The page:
Doing My Homework

December 19, 2016

By Karen Kacir

I want to be able to have an informed conversation about anything.  While I know I’m never going to be fluent in all disciplines, I’ve always wanted to know at least a little about as many things as I could.

This made interning at Curley & Pynn this semester a real treat.  While no one in PR doubts the importance of research, I could tell this team took it to the next level.  Even before I applied to the internship program, I was impressed with the firm’s emphasis on using solid research to inform strategic direction.

Interning here, I made some progress toward my goal of knowing at least a little about a lot.  Over the past three months, I’ve researched and written about subjects I never thought I’d touch, from fuel cells to financial technology.

It was always gratifying to know that the hours I dedicated to each research project didn’t disappear into thin air.  Some of what I dug up was the basis for stories slated to appear in the next issue of florida.HIGH.TECH, the Florida High Tech Corridor’s annual magazine.  Some of it went into reports used to shape decisions made at executive levels.  Regardless of what the final product looked like or where it ended up, I’ve had a lot of fun being involved in the process.

And while I’m never going to develop super-cool, Back-to-the-Future-inspired solar energy filaments, it’s good to know that — if the subject ever comes up at the dinner table — I won’t be completely lost.

Editor’s note:

We’ve had the opportunity to work with many very talented college students over the years through our internship program, and several of those interns have gone on to work with us as full-time specialists.  We would have loved for our most recent intern, Karen Kacir, to be the latest to join our team, but she has other plans for her future … a Peace Corps teaching assignment in Colombia.  Before Karen left us to make her impact on the world, she drafted one last Taking Aim post to discuss the impact our internship had on her world.  Best of luck, Karen!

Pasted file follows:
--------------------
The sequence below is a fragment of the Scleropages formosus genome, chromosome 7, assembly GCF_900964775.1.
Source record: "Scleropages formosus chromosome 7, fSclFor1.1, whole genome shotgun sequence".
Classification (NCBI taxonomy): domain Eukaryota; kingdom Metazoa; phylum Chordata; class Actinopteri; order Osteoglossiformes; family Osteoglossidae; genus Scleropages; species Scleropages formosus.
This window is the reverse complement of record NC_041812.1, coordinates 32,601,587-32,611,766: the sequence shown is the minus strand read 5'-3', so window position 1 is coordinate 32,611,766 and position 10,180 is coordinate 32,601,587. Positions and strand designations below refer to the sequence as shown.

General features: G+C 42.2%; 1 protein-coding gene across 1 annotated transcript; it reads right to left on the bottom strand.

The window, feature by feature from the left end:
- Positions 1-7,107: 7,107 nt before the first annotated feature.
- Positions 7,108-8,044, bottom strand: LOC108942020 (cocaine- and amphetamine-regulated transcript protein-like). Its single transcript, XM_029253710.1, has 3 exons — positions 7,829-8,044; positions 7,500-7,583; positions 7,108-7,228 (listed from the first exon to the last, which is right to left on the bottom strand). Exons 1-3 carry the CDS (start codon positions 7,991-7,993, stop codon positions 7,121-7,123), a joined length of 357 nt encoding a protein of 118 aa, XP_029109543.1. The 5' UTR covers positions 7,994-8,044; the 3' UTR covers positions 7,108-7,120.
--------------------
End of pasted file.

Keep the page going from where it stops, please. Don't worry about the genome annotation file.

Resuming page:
Fool me once . . .

June 18, 2009

by Elizabeth Buccianti

While we hear so many accounts of backlash from PR and advertising campaigns where marketers didn’t do their homework, American Girl is a shining example of a company that experienced an onslaught of criticism from a product launch and completely retooled the process to deter similar repercussions with subsequent products. 

American Girl produces historical-based characters with an accompanying book series and doll and The New York Times recently reported on the painstaking efforts and years of research and development that went into creating the brand’s newest character Rebecca, the daughter of Russian-Jewish immigrants living in Manhattan in 1914.

In 1993 when American Girl released the character Addy, an African-American girl who was a slave at the start of the book series, critics unleashed a wave of attacks.  Learning from its mistakes, the company spent years creating Rebecca’s background drawing upon historical researchers, focus groups, and religious leaders. 

As a result, Rebecca received a stamp of approval from Abraham Foxman, director of the Anti-Defamation League, and as described by The New York Times, an individual that is “not easy to impress.”  In fact, the article reports that Mr. Foxman couldn’t find anything wrong with Rebecca’s appearance or her novels.  He goes on to say “It’s not offensive. It’s sensitive. How about that?”

I can’t say enough about the importance of taking time for due diligence before the start of a project.  At the core of every Curley & Pynn project you will find a solid foundation of research.  It’s one of the keystones to our firm’s unique strategy-driven approach to public relations and what allows us to develop programs with the greatest amount of impact for our clients.


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